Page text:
I think it would be a tough decision!
A qualification doesn't define a specialism. Experience does.

I hold several qualifications in IT which aren't directly related to my specialism, my specialism doesn't have a qualification but the fact I've worked for two organisations doing the same type of role defines my ability to perform the role in another organisation.

You're right accountancy/law qualifications do make you more transferable.

As I said, do what you enjoy which will pay the bills, you can't predict your career path too deeply anyway, neither is a 'bad choice' either.
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Cmca1
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(Original post by Quady)
A qualification doesn't define a specialism. Experience does.

I hold several qualifications in IT which aren't directly related to my specialism, my specialism doesn't have a qualification but the fact I've worked for two organisations doing the same type of role defines my ability to perform the role in another organisation.

You're right accountancy/law qualifications do make you more transferable.

As I said, do what you enjoy which will pay the bills, you can't predict your career path too deeply anyway, neither is a 'bad choice' either.
Yeah I suppose that does make sense then! I appreciate your advice - cheers!
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Hedgeman49
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#7
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(Original post by Cmca1)
Hi

As a final year student, I am still in the process of working through applications for graduate schemes etc - online forms, cover letters, CVs, phone interviews - all the usual careers stuff!

Out of interest, what would you do if faced with the following dilemma?

You've been offered a training contract with a medium-sized firm (in law or accountancy for example) which will lead to a qualification and full time job - but you have also been offered a place on a graduate scheme with a large international company (say in investment banking) which will pay very well from the outset but will not provide you with an official qualification.

Which option would you pick?

I'd be really interested to hear what others would do
If you're choosing IB v accountancy then the question you have to ask yourself is about work-life balance.
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Cmca1
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(Original post by Hedgeman49)
If you're choosing IB v accountancy then the question you have to ask yourself is about work-life balance.
Would you say most IB roles exceed the standard 9-5 routine?

With accountancy I'd be studying for the ACA qualification and working at the same time.
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Hedgeman49
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(Original post by Cmca1)
Would you say most IB roles exceed the standard 9-5 routine?

With accountancy I'd be studying for the ACA qualification and working at the same time.
Are you kidding me? Front office IB is 80-100 hours a week
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Cmca1
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(Original post by Hedgeman49)
Are you kidding me? Front office IB is 80-100 hours a week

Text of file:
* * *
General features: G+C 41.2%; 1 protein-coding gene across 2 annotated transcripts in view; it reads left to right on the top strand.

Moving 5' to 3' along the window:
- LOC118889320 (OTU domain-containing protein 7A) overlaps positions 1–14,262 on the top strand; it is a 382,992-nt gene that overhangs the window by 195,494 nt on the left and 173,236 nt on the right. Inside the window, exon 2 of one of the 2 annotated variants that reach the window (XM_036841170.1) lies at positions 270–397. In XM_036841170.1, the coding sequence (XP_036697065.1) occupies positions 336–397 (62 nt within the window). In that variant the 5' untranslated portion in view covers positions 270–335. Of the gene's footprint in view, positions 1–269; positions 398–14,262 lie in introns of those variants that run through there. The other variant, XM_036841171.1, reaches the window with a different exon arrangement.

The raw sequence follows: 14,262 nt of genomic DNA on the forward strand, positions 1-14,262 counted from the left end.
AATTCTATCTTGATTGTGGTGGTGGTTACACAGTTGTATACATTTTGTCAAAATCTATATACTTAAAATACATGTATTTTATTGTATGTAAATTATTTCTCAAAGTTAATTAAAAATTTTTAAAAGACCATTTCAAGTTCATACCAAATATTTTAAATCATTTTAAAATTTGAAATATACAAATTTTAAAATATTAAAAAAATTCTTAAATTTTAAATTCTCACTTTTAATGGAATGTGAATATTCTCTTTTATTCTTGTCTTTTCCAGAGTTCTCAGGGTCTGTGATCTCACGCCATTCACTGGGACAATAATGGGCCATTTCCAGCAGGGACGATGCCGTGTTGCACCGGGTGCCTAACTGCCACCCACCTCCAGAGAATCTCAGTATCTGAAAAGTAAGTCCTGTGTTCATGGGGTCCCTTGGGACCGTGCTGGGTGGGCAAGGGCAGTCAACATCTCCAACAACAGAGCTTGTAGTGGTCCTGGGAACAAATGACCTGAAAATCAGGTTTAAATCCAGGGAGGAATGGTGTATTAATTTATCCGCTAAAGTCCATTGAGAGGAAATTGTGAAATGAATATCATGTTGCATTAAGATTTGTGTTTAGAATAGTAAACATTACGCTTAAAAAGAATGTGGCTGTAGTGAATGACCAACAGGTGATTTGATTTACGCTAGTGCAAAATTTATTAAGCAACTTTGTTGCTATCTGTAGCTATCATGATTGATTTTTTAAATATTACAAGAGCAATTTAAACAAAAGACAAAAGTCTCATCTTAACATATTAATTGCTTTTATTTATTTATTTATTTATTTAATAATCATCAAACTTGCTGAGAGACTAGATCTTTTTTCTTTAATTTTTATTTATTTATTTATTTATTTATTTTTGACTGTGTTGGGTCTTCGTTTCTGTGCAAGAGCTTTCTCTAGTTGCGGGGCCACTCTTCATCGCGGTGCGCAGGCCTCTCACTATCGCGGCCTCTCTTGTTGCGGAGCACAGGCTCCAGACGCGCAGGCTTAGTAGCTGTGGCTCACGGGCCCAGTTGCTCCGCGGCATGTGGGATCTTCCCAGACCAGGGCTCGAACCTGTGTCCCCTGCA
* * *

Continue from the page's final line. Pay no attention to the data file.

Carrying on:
Yeah that was quite naïve of me there - would it be much the same story in back office?
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Hedgeman49
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(Original post by Cmca1)
Yeah that was quite naïve of me there - would it be much the same story in back office?
No, but then accountancy probably offers better prospects further down the line and more flexibility.
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pmc:producer
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#12
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(Original post by Cmca1)
Hi

As a final year student, I am still in the process of working through applications for graduate schemes etc - online forms, cover letters, CVs, phone interviews - all the usual careers stuff!

Out of interest, what would you do if faced with the following dilemma?

You've been offered a training contract with a medium-sized firm (in law or accountancy for example) which will lead to a qualification and full time job - but you have also been offered a place on a graduate scheme with a large international company (say in investment banking) which will pay very well from the outset but will not provide you with an official qualification.

Which option would you pick?

I'd be really interested to hear what others would do

That depends; do I want to be a lawyer/accountant or a banker?

If the latter, then common sense dictates the latter and that's the issue - they aren't really comparable based on my varied career aspirations (i.e. why would I enter the IB firm when I wanted to be an accountant and could gain a professional accounting qualification?).
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M1011
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Figure which offers you the best prospects and go with that. Don't decide your career based on what will offer you the highest day one salary, but similarly don't assume a qualification will necessarily earn you more further down the line. Think the key here is to do your research
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Cmca1
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(Original post by M1011)
Figure which offers you the best prospects and go with that. Don't decide your career based on what will offer you the highest day one salary, but similarly don't assume a qualification will necessarily earn you more further down the line. Think the key here is to do your research
I'd prefer the training contract